Transition effects are one of the most common sounds you can hear in electronic music genres nowadays. They include swells, buildups, sweeps, and other effects, which help build a sense of expectation coming towards a certain part of your songs, like the drop or breakdown. The usual approach to making these kinds of sounds is to use previously made samples from sample libraries, or to make your own from different synthesizers. Also, some unique VST instruments have recently emerged, created to help reduce the effort of making FX transitions, give you the ability to customize them, and fit them better in your tracks. In the next tutorial, we will present to you one of these instruments and we will review its possibilities.
We will start by opening an existing project in our SoundBridge: DAW. This project contains all elements of a full mix but is missing some proper uplifter and sweep FX transitions.
For the purpose of this tutorial, we have decided to use a VST Instrument called The Riser, designed by AIR Music Tech. However, you can choose between a few other similar instruments out on the market.
Let’s first hear the actual track from our project without any sounds from The Riser.
~Full Mix – Without The Riser FX
As you can see from the picture above, the Riser interface doesn’t look simple, but it’s actually not too complicated when you start working with it. The main part of the engine consists of three separate oscillators, which are Sweep, Noise, and Chord. You can see them lined up on the upper left part of the interface.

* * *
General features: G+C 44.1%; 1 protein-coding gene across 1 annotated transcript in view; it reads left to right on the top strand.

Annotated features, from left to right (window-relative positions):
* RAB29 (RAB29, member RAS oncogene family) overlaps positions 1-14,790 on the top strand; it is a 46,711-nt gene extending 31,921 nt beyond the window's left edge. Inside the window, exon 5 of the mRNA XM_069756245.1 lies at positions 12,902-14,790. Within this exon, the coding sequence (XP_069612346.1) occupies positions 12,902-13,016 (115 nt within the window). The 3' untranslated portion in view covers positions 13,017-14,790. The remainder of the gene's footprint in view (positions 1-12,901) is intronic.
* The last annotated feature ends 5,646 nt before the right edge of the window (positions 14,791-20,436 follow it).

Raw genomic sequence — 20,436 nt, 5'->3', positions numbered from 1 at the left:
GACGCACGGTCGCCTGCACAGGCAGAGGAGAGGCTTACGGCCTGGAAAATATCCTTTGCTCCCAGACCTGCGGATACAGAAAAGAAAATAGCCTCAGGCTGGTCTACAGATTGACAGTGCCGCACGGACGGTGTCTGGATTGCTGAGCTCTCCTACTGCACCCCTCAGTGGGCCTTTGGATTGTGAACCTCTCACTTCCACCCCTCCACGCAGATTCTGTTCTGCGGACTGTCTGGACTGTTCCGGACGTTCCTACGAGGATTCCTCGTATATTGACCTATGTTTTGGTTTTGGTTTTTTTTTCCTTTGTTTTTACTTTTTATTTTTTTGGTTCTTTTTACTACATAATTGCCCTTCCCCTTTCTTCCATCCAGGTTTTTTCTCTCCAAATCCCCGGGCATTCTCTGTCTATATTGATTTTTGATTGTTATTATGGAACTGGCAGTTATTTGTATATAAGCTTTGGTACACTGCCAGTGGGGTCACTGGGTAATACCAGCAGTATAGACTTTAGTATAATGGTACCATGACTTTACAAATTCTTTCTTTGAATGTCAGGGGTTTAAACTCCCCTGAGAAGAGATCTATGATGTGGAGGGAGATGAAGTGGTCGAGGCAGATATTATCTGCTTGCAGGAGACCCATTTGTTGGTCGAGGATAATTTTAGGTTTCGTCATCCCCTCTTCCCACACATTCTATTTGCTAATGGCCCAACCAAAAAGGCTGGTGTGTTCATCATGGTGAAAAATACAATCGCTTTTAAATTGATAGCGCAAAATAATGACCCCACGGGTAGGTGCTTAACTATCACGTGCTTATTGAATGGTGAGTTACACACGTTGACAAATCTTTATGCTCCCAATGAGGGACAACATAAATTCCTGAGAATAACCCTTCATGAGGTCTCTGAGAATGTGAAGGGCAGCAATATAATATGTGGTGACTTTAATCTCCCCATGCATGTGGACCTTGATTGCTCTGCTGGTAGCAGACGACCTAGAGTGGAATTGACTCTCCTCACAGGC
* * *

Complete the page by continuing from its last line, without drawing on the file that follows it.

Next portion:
The sweep oscillator has three parameter curves which you can adjust by moving up or down (Volume, Frequency, and Shape). Below the curve window, there is a little slider that controls the amount of the LFO A or LFO B. The Oscillator mode selector underneath that enables a number of oscillation modes.
The Noise generator has similar controls like the Sweep generator above, but instead of Frequency, it uses a Pitch curve.
The Chord generator offers more parameters to control. Below its section, you can choose the OSC mode, Octave, Chord type and Pitch mode.
The top right part of the interface is reserved for controlling the master filter, and main amp. To the far right, there are sections for Delay and Reverb.
Lastly, the bottom-left part of the interface has controls for the two LFO’s, overall Decay, and to the right the Master volume.
That would be the basic overview of the Riser’s parameters and functions. Now it’s time to build a transition with it! We will add three different uplifter, sweep and downlifter sounds throughout our track. Guaranteed, you will hear the empty spaces being filled the right way.
~The Riser – 1
~The Riser – 2
~The Riser – 3
~Full Mix – With The Riser FX
The great thing worth mentioning about The Riser is that you can increase or decrease the sweep duration by going up or down octaves on the keyboard. Also, you can tune the sweeps, fades, and modulated risers to the root key of your track. This is a great time saver for building your transitions!